A play’s title can be many things: suggestive, engaging, nondescript, enticing, or possibly offensive. Wellfleet Harbor Actors Theater’s current headliner embodies all of these descriptions in one single word — “Cock.”
The young British playwright Mike Bartlett’s attention-grabbing, monosyllabic title came to him while in Mexico witnessing a cock fight. The 2009 play won a Laurence Olivier Award. A highly regarded and prolific dramatist, Bartlett’s latest show, “King Charles III,” was nominated for this year’s Tony Award for best play.
“Cock’s” main character, John, is in a state of crisis. He has inadvertently become part of a love triangle with a twist. After walking away from a long-term relationship with his domineering and sarcastic boyfriend, named only “M,” the indecisive John finds himself falling for a woman for the first time (aptly named “W” and played by Madeleine Lambert). Slowly realizing he does not know who he is or what he wants, he waffles between the two relationships. Both lovers want John to make a choice. A tension-filled dinner party is arranged to straighten out the love triangle. For moral support, “M” has invited his confrontational father “F” to join them, throwing another cock in the already crowded ring.
Small of stature, Nicholas Carter is the heart of the play, as the malleable and nervous John. Even though he often appears to be more of an observer than a fighter in the ring, his curly, gelled-up, strawberry-blonde hair conjures up the image of a rooster’s red comb. As “M,” Lee Seymour literally looks down on him, being a head taller, but Carter is capable of putting “M” in his place, when his character John is pushed to his limits.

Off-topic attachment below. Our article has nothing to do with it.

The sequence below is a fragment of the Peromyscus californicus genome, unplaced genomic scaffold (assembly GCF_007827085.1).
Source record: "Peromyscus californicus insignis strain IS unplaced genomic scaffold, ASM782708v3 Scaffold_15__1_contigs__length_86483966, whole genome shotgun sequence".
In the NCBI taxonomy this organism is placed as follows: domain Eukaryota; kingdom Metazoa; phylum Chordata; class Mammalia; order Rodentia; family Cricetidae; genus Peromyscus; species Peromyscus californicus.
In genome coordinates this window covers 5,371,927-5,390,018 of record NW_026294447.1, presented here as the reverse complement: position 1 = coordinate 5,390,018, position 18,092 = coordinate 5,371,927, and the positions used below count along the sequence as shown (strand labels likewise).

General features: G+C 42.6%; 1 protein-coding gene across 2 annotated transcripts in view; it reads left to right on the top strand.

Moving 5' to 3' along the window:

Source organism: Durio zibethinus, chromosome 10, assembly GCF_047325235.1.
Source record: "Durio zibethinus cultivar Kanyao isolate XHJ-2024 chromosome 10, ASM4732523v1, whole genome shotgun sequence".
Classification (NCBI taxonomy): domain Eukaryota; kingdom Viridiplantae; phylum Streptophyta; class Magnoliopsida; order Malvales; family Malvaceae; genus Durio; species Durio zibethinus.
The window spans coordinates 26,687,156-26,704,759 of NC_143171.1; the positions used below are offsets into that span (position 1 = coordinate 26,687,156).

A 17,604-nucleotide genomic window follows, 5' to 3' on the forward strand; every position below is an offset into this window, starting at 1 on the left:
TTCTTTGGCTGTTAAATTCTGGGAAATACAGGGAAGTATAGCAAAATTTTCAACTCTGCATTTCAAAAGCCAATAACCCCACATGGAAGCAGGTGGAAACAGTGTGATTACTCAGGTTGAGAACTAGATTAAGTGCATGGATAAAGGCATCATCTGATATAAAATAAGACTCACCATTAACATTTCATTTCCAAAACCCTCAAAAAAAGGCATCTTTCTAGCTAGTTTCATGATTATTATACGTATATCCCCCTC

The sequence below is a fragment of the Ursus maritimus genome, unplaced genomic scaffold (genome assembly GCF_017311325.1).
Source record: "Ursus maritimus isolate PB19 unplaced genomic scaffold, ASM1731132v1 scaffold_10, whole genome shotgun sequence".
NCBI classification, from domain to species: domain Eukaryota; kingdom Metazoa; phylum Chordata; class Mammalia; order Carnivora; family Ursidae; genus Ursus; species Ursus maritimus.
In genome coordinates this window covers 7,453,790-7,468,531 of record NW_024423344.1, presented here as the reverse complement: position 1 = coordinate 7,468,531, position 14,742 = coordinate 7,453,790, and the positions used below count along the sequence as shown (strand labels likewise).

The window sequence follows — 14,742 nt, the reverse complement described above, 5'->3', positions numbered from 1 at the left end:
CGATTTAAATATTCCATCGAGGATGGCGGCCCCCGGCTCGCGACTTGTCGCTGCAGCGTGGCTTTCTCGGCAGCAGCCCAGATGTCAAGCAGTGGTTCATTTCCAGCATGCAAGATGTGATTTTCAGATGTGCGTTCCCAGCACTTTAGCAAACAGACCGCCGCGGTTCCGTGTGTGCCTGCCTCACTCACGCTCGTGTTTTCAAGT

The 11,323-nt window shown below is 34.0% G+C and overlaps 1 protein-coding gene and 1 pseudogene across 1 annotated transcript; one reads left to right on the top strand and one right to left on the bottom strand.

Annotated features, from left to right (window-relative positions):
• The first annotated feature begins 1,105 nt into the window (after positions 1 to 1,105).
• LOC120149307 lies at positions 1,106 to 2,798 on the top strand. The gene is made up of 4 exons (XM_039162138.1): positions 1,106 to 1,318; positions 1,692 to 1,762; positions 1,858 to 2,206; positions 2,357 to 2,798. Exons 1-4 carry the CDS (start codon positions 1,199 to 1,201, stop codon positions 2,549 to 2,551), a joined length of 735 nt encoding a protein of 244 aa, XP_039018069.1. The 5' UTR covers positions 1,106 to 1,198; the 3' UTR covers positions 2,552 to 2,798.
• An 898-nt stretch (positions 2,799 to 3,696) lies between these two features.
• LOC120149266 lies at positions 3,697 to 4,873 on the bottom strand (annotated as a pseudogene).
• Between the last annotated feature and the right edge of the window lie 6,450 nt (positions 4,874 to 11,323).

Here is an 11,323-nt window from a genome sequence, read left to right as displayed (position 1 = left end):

Besides the brilliant and barbed dialogue (which the actors execute with spot-on British accents), what makes the modern, tension-filled play most memorable is its deconstruction. Director Jeffry George has kept the action to a bare minimum with facial expressions and gesticulations sharing the spotlight with the edgy and often rapid-fire dialogue. The limited action is most intriguing during the few sex scenes, especially when John is exploring “W’s” body for the first time. With complete ease, both Carter and Lambert face the audience, a few feet apart and fully clothed. They verbally hint at their sexual actions as if in bed together, and the sparse dialogue and verbal intonations are more than enough to fuel one’s imagination.
As the show’s only female, Lambert plays “W” with a confident sexuality and decisiveness. She is by no means limited by her femininity when facing all the male bravado at dinner.
Last seen starring in “Moby-Dick” at WHAT in 2015, Seymour is unwavering as the belittling “M,” always ready with a sharp, verbal peck. He is happy holding the reigns in the long-term relationship and does not embrace the change John is considering.
As the father, Christopher Chisholm is unapologetic about his attack on “W,” and does not back down, even when she accuses him of ogling her feminine curves. He is protecting his family, and his paternal instincts are on full alert.
Maintaining the minimalistic theme, there are no props or furniture on the stage. Designed by Christopher Ostrom, the high-walled semicircle backdrop of rusted corrugated metal frame is suggestive of a crude cockfighting ring, and the audience looks down on the action. Adding to this imagery, the stage floor has a large gravel-filled circle laid out, where the actors posture and size each other up. Nathan Leigh’s abrupt and mildly disturbing sound design frames the snap shots of short high-intensity scenes.
Ultimately, any play, even one with a titillating title, has to stand on its own once the actors step on stage. “Cock” does not hold back any punches. Through its contemporary approach, simultaneously raw and intimate language, bare arena-like staging, and compelling acting, “Cock” comes out a winner in WHAT’s dramatic ring.
At Wellfleet Harbor Actors Theater
Through July 10
Information and reservations 508-349-9428